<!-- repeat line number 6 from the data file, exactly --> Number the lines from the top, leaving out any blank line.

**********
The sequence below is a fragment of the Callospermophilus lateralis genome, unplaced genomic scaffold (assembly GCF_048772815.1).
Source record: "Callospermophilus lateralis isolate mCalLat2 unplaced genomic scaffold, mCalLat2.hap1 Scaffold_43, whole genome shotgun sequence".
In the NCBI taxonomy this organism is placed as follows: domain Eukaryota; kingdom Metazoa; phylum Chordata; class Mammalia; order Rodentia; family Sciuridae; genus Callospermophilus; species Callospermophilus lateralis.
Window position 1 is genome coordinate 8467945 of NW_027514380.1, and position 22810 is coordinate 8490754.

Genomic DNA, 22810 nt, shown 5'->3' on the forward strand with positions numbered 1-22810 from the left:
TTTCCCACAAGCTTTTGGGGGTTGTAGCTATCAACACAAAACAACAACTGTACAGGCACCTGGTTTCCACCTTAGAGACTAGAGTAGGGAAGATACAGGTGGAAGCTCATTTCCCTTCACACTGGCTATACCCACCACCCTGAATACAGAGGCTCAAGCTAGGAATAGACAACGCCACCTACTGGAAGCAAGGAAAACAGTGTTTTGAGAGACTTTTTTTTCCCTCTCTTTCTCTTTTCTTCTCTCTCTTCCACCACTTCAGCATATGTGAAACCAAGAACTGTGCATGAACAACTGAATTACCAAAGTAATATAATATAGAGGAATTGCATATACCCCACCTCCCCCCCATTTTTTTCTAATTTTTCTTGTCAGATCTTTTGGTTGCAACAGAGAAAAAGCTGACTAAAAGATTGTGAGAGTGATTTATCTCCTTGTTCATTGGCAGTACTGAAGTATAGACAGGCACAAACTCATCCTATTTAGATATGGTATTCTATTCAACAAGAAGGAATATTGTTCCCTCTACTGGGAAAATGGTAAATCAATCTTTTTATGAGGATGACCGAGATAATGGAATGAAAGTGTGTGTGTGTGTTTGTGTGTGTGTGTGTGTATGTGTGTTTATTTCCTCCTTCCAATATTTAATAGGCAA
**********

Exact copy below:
TTTCCCACAAGCTTTTGGGGGTTGTAGCTATCAACACAAAACAACAACTGTACAGGCACCTGGTTTCCACCTTAGAGACTAGAGTAGGGAAGATACAGGTGGAAGCTCATTTCCCTTCACACTGGCTATACCCACCACCCTGAATACAGAGGCTCAAGCTAGGAATAGACAACGCCACCTACTGGAAGCAAGGAAAACAGTGTTTTGAGAGACTTTTTTTTCCCTCTCTTTCTCTTTTCTTCTCTCTCTTCCACCACTTCAGCATATGTGAAACCAAGAACTGTGCATGAACAACTGAATTACCAAAGTAATATAATATAGAGGAATTGCATATACCCCACCTCCCCCCCATTTTTTTCTAATTTTTCTTGTCAGATCTTTTGGTTGCAACAGAGAAAAAGCTGACTAAAAGATTGTGAGAGTGATTTATCTCCTTGTTCATTGGCAGTACTGAAGTATAGACAGGCACAAACTCATCCTATTTAGATATGGTATTCTATTCAACAAGAAGGAATATTGTTCCCTCTACTGGGAAAATGGTAAATCAATCTTTTTATGAGGATGACCGAGATAATGGAATGAAAGTGTGTGTGTGTGTTTGTGTGTGTGTGTGTGTATGTGTGTTTATTTCCTCCTTCCAATATTTAATAGGCAA